what to give a cat for constipation 1

What To Give A Cat For Constipation

By Stacia Friedman Mild, occasional constipation is common in cats and is usually nothing to worry about. But how do you know when it becomes a serious problem, requiring the attention of a veterinarian? Learn the causes, remedies and medical issues related to your cat’s constipation. Symptoms of Constipation in Cats “Your cat should be producing stool about once a day,” says Liz Bales, VMD. “A healthy stool has enough moisture that litter will stick to it. If your cat has not produced stool for 48 – 72 hours, may be constipated. You may notice dry, hard feces inside or outside the litter box. Some other signs to look for might be decreased appetite and water intake, vomiting, hiding, and crying or straining while trying to defecate.” Causes of Cat Constipation “Anything that causes dehydration in a cat may result in constipation,” says Bales. Chronic diseases that result in constipation in cats include kidney disease, diabetes, and hyperthyroidism. Ruptured or impacted anal sacs may also cause your cat pain with defecation and may result in constipation. Obese cats are at a greater risk for developing constipation, says Bales. “Older cats are frequently arthritic and it can be painful to defecate in the box regularly, thus they will hold their stool longer, drying it out, and causing constipation,” says Dr. Scott Gellman of Chestnut Hill Cat Clinic in Philadelphia. Cats are also at risk for a disease called megacolon in which the large intestine stops functioning normally. The result is constipation or even worse, obstipation – a complete blockage of the large intestine with feces. Home Remedies for Constipation in Cats Increasing water consumption is key to help constipation in cats. “ Some cats prefer to have their water source in a different location than their food,” says Bales. “Have multiple fresh water sources available. You can try a dripping faucet, a continuous flow water fountain, and ice cubes. In addition, you can flavor water with tuna juice or clam juice.” If your cat eats dry food, switching to canned is an easy way to dramatically increase their water intake. The following over-the-counter products may relieve your cat’s constipation, but make sure to consult your veterinarian before giving any medications to your cat. Laxatone is an edible petroleum gel that helps lubricate your cat’s digestive tract. It comes in different flavors and your cat may lick it off your fingers. – Metamucil is a source of fiber. Mix one to four teaspoons with your cat’s food every 12 to 24 hours. – Miralax is another laxative and stool softener. Mix 1/4 tsp once a day with wet food. – Wheat bran is another natural source of fiber. Mix one to two tablespoons with your cat’s food every 12 to 24 hours. – Canned pumpkin is a source of fiber but it does not actually provide as much fiber content as Metamucil or Miralax. You can add 1-2 tablespoons to each meal. – Increase water consumption by making additional water sources available away from your cat’s food, switching to a canned diet, or even mixing a little extra water in with the food. – Maintain healthy weight by changing your cat’s diet in consultation with a vet. – Increase exercise with cat toys and more play time. “The gastrointestinal tract of cats is a little different from people, so high fiber diets do not always help constipation,” explains Gellman. In fact, sometimes a low fiber diet works better. “A lot of it depends on the cause of the problem. The important thing to understand is there is usually an underlying cause of constipation and the cat should be brought to a veterinarian to help figure it out.” Medical Treatments for Constipation in Cats Your veterinarian may elect to administer fluids intravenously and/or an enema. “Administering an enema to a cat is a veterinary job and should not be attempted at home,” says Bales. Some types of enemas are actually very toxic to cats. “Your veterinarian may prescribe lactulose, a synthetic sugar used to treat constipation. It is broken down in the colon into products that pull water out from the body and into the colon. This water softens stools.” Lifestyle Changes to Aid Constipation in Cats Dr. Bales suggests “enriching your cat’s environment” with cat trees and toys to give your pet plenty of exercise running, jumping, and climbing. These activities, when combined with maintaining a healthy weight and sufficient hydration, will often help prevent constipation. If your cat goes more than 48 hours without a bowel movement, always consult your veterinarian. See Also Image: ARZTSAMUI via Shutterstock
what to give a cat for constipation 1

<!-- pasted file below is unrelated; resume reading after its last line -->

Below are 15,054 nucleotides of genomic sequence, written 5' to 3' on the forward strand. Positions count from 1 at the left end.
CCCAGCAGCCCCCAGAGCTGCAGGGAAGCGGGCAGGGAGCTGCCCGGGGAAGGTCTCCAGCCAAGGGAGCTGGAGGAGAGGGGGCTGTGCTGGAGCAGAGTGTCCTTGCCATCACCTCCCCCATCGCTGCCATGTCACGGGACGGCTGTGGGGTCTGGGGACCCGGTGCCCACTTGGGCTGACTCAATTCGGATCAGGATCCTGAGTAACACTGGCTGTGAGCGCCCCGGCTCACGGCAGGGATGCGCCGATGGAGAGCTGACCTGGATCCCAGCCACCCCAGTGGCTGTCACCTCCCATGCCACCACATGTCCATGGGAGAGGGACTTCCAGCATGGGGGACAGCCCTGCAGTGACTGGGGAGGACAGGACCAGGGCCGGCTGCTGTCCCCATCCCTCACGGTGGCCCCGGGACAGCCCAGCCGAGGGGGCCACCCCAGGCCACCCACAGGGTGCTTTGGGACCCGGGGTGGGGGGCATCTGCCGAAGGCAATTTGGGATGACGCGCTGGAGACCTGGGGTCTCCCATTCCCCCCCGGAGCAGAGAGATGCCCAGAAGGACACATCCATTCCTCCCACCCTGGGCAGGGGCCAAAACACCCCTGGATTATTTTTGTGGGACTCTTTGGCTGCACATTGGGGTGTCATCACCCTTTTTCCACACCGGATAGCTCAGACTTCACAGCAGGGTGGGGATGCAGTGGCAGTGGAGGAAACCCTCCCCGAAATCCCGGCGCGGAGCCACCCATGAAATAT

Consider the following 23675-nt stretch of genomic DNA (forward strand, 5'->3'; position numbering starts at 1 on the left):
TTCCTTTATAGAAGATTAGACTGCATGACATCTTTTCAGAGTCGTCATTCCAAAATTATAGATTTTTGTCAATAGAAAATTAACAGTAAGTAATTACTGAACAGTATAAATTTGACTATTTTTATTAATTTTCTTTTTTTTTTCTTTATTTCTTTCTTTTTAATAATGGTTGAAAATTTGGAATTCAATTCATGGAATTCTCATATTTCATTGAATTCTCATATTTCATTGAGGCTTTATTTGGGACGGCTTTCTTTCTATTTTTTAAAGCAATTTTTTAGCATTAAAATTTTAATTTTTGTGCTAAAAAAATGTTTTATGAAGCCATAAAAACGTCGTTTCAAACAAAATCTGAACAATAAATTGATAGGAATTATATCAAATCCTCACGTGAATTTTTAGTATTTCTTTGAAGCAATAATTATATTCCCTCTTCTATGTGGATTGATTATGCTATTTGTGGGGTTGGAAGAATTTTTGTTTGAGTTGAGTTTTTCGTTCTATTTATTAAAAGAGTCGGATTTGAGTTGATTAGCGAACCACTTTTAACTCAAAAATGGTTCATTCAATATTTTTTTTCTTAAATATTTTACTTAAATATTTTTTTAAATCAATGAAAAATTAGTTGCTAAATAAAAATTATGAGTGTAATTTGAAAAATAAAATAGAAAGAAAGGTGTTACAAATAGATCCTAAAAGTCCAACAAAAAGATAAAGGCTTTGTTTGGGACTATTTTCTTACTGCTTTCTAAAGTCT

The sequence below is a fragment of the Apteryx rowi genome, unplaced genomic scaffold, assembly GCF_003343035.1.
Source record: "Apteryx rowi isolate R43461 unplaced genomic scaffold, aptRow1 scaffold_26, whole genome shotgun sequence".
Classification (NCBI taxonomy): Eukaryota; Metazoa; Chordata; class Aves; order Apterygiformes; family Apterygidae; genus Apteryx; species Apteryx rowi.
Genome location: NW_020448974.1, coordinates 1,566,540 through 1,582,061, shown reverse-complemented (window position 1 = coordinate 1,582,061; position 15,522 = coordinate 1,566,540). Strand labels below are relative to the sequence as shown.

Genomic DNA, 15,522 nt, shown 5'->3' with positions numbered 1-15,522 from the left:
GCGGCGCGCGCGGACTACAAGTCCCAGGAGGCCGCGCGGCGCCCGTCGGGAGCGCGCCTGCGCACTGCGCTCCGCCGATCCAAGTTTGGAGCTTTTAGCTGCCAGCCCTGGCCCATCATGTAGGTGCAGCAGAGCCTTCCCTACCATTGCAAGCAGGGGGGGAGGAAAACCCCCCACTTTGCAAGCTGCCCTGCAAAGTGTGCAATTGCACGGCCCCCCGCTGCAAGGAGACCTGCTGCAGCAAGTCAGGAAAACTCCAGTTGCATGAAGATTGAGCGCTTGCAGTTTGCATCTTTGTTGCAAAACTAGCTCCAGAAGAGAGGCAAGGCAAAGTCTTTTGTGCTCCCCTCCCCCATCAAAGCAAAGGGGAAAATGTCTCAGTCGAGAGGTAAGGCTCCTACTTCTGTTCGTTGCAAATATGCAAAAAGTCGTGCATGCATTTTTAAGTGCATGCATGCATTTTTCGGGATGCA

Learn More Sign Up Login Trusted by families. Loved by caregivers. Find Care Apply to Jobs 6 Remedies for Cat Constipation Posted by Jennifer Kelly Geddes to Featured Articles Is your cat, um, backed up? Help clear the way with these natural remedies. Sometimes, no matter how much straining and pushing there is, the necessary result isn’t happening! Just as with the condition in humans, cat constipation is rather common and diet plays an important role. “The root cause of cat constipation is often improper nutrition,” points out Dr. Kim Bloomer, an animal naturopath and author of the site Aspenbloom Pet Care.The term “constipated” means that the cat has infrequent bowel movements or ones that are difficult to pass. It may be caused by a diet too low in fiber, a lack of clean, fresh water, or hairballs or other small items in your cat’s digestive tract. “The cat could also be suffering from a blockage present from birth or that developed due to injury or illness or a myriad of internal imbalances,” notes veterinarian Dr. Jane Brunt, executive director of the CATalyst Council and past president of the American Association of Feline Practitioners.Other reasons that prevent a cat from pooping might be “painful lesions, such as strictures, masses or perianal disease,” says Anthea Appel, a New York City-based naturopathic/homeopathic animal consultant.In general, elderly cats suffer this ailment more often than kittens, but a cat of any age or breed that eats a low-fiber diet or doesn’t drink enough water can develop it. For prevention, pet owners should be in close contact with their vets about the best diet for their cats. Some Strategies to Try Increase Water IntakeEnsure that your cat always has access to fresh water, as dehydration is big cause of constipation. Regularly Brush Your CatMost cats groom themselves rather well, but lending a helping hand can curb hairballs and lessen the chance of constipation. Excess fur in your cat’s GI tract can cause this ailment, so try brushing your pet a few minutes a day. Encourage ExerciseA lack of movement means the muscles aren’t working in your cat’s colon and this can worsen constipation. To fix it, get your cat moving by offering toys and encouraging her to jump, roll and chase things around the house. Natural RemediesHelp your feline ease elimination woes with these six natural remedies, but make sure to talk with your vet before introducing any new foods into his diet. Try these if you notice your cat is having difficulties, after you talk to your vet about appropriate additions and amounts. Fiber-Rich FoodsFor you cat, fiber is very important and this substance is often lacking in domestic cat diets. Some to try are bran cereal or an over-the-counter product like psyllium (in stores, this is marketed as Metamucil). Adding a bit to your pet’s food each day can help regulate her bowel movements. Try this after talking to your vet about your pet’s constipation. PumpkinA teaspoon of canned, pureed pumpkin once or twice a day may also help add the fiber your pet needs to go again. You can add this to your pet’s diet any time, but especially if you notice that your cat is having difficulty with elimination. GingerConsider ginger as an herbal remedy, says Appel. Check with your doctor about giving it in small amounts (about 1/4 teaspoon) for a short duration. Ginger can be mixed into your pet’s food once a day to help set her digestive tract back in motion if you notice she seems stopped up. LicoriceLike ginger, this aromatic root has natural laxative properties. One dose (usually 2 ml, depending on the preparation and your cat’s weight) can be given in the evening for overnight relief. Aloe Vera JuiceIn small doses (about 1/2 teaspoon), aloe juice can help uncomplicated constipation, says Appel. But be careful, as giving too much may cause diarrhea in some animals. Talk to your vet about this before you try it. Canned FoodNix the dry food. Hard kibble is moisture-free, which can be a problem for your feline friend. (Too little water can cause constipation). To remedy this situation, try to wean your pet from dry food and feed him only the canned variety. Be patient, as the transition to a new kind of food can take a few weeks. Peek in on your cat using the litter box and make a note of which of these remedies seems to help.Want more cat health tips? Check out The Scoop on Blood in Cat Urine. Jennifer Kelly Geddes is a New York-based writer and editor who specializes in parenting, health and child development. She’s a frequent contributor to Care.com and the mom of two teen girls. Like Comment Share Topics: Pet Care 1 comment Oldest comments are listed first I have, not eating, drinking since last 4 days and came to know it is due to constipation. I try to force liquid, food via syringe but she don’t allow me. She only had little water and small spoon wet food. What I should do to fix this if not eating and drinking? Thanks! Sheba